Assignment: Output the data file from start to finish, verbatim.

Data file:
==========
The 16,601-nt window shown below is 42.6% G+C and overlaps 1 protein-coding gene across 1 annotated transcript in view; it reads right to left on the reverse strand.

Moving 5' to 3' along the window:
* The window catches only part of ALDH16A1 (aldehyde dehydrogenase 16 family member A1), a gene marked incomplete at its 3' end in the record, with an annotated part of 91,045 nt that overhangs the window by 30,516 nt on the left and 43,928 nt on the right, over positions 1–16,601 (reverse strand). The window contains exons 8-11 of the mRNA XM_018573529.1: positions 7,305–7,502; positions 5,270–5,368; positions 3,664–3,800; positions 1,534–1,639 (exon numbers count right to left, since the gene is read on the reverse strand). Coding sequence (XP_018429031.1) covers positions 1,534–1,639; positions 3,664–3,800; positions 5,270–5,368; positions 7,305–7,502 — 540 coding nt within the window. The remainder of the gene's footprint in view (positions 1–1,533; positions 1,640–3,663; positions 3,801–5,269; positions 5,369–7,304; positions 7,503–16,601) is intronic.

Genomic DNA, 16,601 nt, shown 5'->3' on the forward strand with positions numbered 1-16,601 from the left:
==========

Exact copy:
The 16,601-nt window shown below is 42.6% G+C and overlaps 1 protein-coding gene across 1 annotated transcript in view; it reads right to left on the reverse strand.

Moving 5' to 3' along the window:
* The window catches only part of ALDH16A1 (aldehyde dehydrogenase 16 family member A1), a gene marked incomplete at its 3' end in the record, with an annotated part of 91,045 nt that overhangs the window by 30,516 nt on the left and 43,928 nt on the right, over positions 1–16,601 (reverse strand). The window contains exons 8-11 of the mRNA XM_018573529.1: positions 7,305–7,502; positions 5,270–5,368; positions 3,664–3,800; positions 1,534–1,639 (exon numbers count right to left, since the gene is read on the reverse strand). Coding sequence (XP_018429031.1) covers positions 1,534–1,639; positions 3,664–3,800; positions 5,270–5,368; positions 7,305–7,502 — 540 coding nt within the window. The remainder of the gene's footprint in view (positions 1–1,533; positions 1,640–3,663; positions 3,801–5,269; positions 5,369–7,304; positions 7,503–16,601) is intronic.

Genomic DNA, 16,601 nt, shown 5'->3' on the forward strand with positions numbered 1-16,601 from the left: